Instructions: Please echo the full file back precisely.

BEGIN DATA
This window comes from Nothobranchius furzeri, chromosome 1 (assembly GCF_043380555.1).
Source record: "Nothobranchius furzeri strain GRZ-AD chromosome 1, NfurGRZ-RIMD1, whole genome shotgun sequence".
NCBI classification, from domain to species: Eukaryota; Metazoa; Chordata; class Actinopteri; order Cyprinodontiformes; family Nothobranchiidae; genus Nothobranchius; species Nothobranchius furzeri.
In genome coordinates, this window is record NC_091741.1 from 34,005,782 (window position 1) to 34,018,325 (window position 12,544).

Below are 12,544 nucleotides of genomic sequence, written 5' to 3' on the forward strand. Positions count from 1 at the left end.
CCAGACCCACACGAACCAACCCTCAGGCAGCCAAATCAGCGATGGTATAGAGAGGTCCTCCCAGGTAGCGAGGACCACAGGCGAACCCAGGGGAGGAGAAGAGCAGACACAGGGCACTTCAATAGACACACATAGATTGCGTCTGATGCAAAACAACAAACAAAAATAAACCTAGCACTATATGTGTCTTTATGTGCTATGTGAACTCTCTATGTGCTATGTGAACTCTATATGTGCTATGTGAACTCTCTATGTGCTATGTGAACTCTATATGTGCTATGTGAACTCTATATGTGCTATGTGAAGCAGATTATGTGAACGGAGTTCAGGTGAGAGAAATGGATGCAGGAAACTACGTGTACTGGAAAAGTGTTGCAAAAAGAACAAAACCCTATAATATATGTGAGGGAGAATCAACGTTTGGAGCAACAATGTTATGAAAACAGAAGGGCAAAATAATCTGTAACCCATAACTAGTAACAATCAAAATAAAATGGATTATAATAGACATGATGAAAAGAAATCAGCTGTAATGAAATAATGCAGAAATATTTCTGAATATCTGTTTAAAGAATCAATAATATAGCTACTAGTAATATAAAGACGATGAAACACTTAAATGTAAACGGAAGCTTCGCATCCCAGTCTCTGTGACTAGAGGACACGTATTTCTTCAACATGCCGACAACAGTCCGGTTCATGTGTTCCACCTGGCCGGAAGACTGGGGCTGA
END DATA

This window comes from Nothobranchius furzeri, chromosome 1 (assembly GCF_043380555.1).
Source record: "Nothobranchius furzeri strain GRZ-AD chromosome 1, NfurGRZ-RIMD1, whole genome shotgun sequence".
NCBI classification, from domain to species: Eukaryota; Metazoa; Chordata; class Actinopteri; order Cyprinodontiformes; family Nothobranchiidae; genus Nothobranchius; species Nothobranchius furzeri.
In genome coordinates, this window is record NC_091741.1 from 34,005,782 (window position 1) to 34,018,325 (window position 12,544).

Below are 12,544 nucleotides of genomic sequence, written 5' to 3' on the forward strand. Positions count from 1 at the left end.
CCAGACCCACACGAACCAACCCTCAGGCAGCCAAATCAGCGATGGTATAGAGAGGTCCTCCCAGGTAGCGAGGACCACAGGCGAACCCAGGGGAGGAGAAGAGCAGACACAGGGCACTTCAATAGACACACATAGATTGCGTCTGATGCAAAACAACAAACAAAAATAAACCTAGCACTATATGTGTCTTTATGTGCTATGTGAACTCTCTATGTGCTATGTGAACTCTATATGTGCTATGTGAACTCTCTATGTGCTATGTGAACTCTATATGTGCTATGTGAACTCTATATGTGCTATGTGAAGCAGATTATGTGAACGGAGTTCAGGTGAGAGAAATGGATGCAGGAAACTACGTGTACTGGAAAAGTGTTGCAAAAAGAACAAAACCCTATAATATATGTGAGGGAGAATCAACGTTTGGAGCAACAATGTTATGAAAACAGAAGGGCAAAATAATCTGTAACCCATAACTAGTAACAATCAAAATAAAATGGATTATAATAGACATGATGAAAAGAAATCAGCTGTAATGAAATAATGCAGAAATATTTCTGAATATCTGTTTAAAGAATCAATAATATAGCTACTAGTAATATAAAGACGATGAAACACTTAAATGTAAACGGAAGCTTCGCATCCCAGTCTCTGTGACTAGAGGACACGTATTTCTTCAACATGCCGACAACAGTCCGGTTCATGTGTTCCACCTGGCCGGAAGACTGGGGCTGA